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Dr. Stankovic is a board-certified, fellowship-trained otolaryngologist-head and neck surgeon. She is the Bertarelli Foundation Professor and Chair of Otolaryngology–Head and Neck Surgery. She is also a professor, by courtesy, of Neurosurgery.Dr. Stankovic is a recognized leader in providing state-of-the-art treatment for people with hearing loss. She complements her ear and skull base surgical skills with training in physics, molecular biology, and electrophysiology. Her multidisciplinary expertise in medicine and science enables her to develop uniquely effective solutions to the unmet needs of the hearing-impaired. She has extensive experience in diagnosing and treating sensorineural hearing loss that results from damage to the inner ear. This is the most common sensory disorder in the world, but effective cures for it do not yet exist.For every patient, she prepares a personalized care plan. Each plan is complete, compassionate, and dedicated to restoring the patient’s hearing and quality of life as fully as possible. Dr. Stankovic directs the Stanford Medicine Molecular Neurotology Laboratory. Her research focuses on how to overcome hearing disorders compounded by the small size and complex three-dimensional structure of the inner ear. Her approach is shaped by collaborations with international technology leaders, including developers of ultra-low-power electronics and nonlinear optics. She has led research studies investigating optical imaging of cells inside the inner ear. She also has participated in research to develop a chip that enables a fully implantable cochlear implant. Other research projects of Dr. Stankovic include new strategies for the prevention of intracranial tumors that cause hearing loss.She previously directed the Stankovic Molecular Neurotology and Biotechnology Laboratory at Harvard. Her lab was part of the world's largest research center for the study of hearing and deafness.She has published the results of her research in prestigious medical and scientific journals, including the New England Journal of Medicine, Nature Biotechnology, Science Translational Medicine, Nature Communications, Nature Protocols, Nature’s Communications Medicine, Proceedings of the National Academy of Sciences. Topics have included advances in the diagnosis and management of vestibular schwannoma, gene therapy and drug repurposing for hearing loss, energy extraction from the inner ear to supply electronics, development of human cellular models of hearing loss, and innovations in cranial nerve stimulation.She has earned numerous awards for her achievements. The American Academy of Otolaryngology–Head and Neck Surgery, American Otological Society, United States Department of Defense, National Organization for Hearing Research, National Institute on Deafness and Other Communications Disorders have recognized her leadership in clinical care, research, and academics.Dr. Stankovic is a fellow of the American College of Surgeons and a fellow of the American Neurotology Society. She is an elected member of the American Otological Society and Collegium Oto-Rhino-Laryngologicum Amicitiae Sacrum, the most authoritative international society of otorhinolaryngologists, and a former president of the American Auditory Society.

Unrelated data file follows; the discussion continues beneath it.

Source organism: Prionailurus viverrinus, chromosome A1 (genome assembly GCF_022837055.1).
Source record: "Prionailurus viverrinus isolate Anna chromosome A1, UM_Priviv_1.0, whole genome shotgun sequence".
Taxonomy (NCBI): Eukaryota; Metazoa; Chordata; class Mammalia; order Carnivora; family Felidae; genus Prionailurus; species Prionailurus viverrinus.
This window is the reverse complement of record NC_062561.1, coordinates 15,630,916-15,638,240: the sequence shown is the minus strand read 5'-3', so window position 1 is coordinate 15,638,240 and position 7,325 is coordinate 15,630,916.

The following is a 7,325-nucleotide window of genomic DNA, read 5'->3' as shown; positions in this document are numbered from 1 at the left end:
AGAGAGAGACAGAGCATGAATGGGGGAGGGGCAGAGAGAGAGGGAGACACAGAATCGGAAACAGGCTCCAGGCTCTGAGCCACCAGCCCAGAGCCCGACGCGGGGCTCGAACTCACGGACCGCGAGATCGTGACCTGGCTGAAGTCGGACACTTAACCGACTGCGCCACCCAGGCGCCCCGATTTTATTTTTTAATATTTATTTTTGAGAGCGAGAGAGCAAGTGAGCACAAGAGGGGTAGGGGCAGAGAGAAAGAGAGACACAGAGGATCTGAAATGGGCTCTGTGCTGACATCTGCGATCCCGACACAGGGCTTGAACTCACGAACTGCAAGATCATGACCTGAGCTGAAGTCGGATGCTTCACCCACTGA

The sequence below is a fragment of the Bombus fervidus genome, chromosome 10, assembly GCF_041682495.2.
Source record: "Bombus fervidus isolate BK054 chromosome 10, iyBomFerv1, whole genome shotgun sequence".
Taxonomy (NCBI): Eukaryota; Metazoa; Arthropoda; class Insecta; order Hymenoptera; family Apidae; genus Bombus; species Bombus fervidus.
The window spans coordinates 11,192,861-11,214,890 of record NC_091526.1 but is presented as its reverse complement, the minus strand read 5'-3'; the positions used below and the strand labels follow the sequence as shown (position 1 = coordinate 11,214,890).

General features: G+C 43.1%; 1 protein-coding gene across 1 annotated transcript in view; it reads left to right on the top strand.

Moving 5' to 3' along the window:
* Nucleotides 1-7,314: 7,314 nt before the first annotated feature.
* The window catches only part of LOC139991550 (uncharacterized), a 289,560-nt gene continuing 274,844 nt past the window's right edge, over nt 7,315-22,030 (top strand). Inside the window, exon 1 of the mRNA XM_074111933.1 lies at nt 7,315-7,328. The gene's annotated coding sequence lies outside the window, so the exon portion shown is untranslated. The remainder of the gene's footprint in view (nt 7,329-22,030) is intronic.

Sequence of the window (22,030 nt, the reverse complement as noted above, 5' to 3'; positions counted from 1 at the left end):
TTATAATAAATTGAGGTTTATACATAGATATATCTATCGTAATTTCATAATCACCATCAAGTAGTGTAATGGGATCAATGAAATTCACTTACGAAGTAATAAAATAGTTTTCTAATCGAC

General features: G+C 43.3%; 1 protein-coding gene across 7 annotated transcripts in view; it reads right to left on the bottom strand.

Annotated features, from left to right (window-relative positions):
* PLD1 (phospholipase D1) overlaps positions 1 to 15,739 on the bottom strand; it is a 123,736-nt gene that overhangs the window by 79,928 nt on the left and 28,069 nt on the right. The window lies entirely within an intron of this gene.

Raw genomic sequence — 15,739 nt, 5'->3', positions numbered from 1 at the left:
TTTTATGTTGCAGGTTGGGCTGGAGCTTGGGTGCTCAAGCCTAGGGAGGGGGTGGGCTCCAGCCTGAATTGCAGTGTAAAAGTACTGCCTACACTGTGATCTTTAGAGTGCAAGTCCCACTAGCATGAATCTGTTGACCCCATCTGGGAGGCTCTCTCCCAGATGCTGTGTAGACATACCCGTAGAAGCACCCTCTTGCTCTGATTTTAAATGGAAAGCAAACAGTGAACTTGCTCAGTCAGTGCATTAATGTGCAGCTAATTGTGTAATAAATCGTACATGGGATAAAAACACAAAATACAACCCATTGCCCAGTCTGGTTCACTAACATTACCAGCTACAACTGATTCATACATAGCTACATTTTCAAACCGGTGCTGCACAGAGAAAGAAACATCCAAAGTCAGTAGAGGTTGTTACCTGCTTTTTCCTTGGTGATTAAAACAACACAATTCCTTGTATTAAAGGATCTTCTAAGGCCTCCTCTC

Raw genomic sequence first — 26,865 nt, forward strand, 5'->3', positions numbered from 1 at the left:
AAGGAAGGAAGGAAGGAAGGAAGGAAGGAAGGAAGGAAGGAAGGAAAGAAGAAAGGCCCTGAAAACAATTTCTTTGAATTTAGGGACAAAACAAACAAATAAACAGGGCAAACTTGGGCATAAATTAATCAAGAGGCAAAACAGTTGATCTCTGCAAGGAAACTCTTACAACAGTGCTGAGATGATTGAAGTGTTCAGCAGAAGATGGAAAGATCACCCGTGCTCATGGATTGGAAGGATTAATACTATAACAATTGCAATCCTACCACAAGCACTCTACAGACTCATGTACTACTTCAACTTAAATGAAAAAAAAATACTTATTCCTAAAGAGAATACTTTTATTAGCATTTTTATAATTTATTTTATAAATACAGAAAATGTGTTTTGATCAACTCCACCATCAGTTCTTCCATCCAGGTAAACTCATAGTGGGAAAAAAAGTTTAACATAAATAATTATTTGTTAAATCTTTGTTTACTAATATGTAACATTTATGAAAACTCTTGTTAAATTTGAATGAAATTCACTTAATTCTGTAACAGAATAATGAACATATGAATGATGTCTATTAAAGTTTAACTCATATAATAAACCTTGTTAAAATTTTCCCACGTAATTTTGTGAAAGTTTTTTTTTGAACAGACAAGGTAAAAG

As a practicing surgeon trained in basic science, I have focused on improving diagnostics, prognostics and therapeutics for sensorineural hearing loss by identifying and overcoming barriers to hearing restoration. Sensorineural hearing loss is the world’s most common sensory deficit and most common congenital anomaly for which effective cures do not yet exist. Hearing loss is physically and emotionally costly to individuals, and economically costly to society, as it has been linked to social isolation, cognitive dysfunction, and an increased risk for depression and dementia. The total number of people suffering from hearing loss worldwide is anticipated to be 2.5 billion by 2050.Our overarching goal is to adopt existing and develop new technologies for diagnosis and treatment of inner ear disorders. Our approach exploits the cochlea’s unique chemical, electrical and cellular microenvironment. I have been dedicated to the hearing field since my undergraduate studies. With my training in physics, molecular biology, auditory neuroscience, systems electrophysiology and otologic surgery, we take a cross-disciplinary approach to address the unmet needs of the hearing-impaired. To overcome the limitations intrinsic to the small size and complex three-dimensional structure of the inner ear, our approach is shaped by clinical insights, and by interdisciplinary collaborations with international leaders of technology development, including in ultra-low power electronics and nonlinear optics.
Study of Aspirin in Patients With Vestibular Schwannoma
This is a phase II prospective, randomized, double-blind, longitudinal study evaluating
whether the administration of aspirin can delay or slow tumor growth and maintain or improve
hearing in VS patients.
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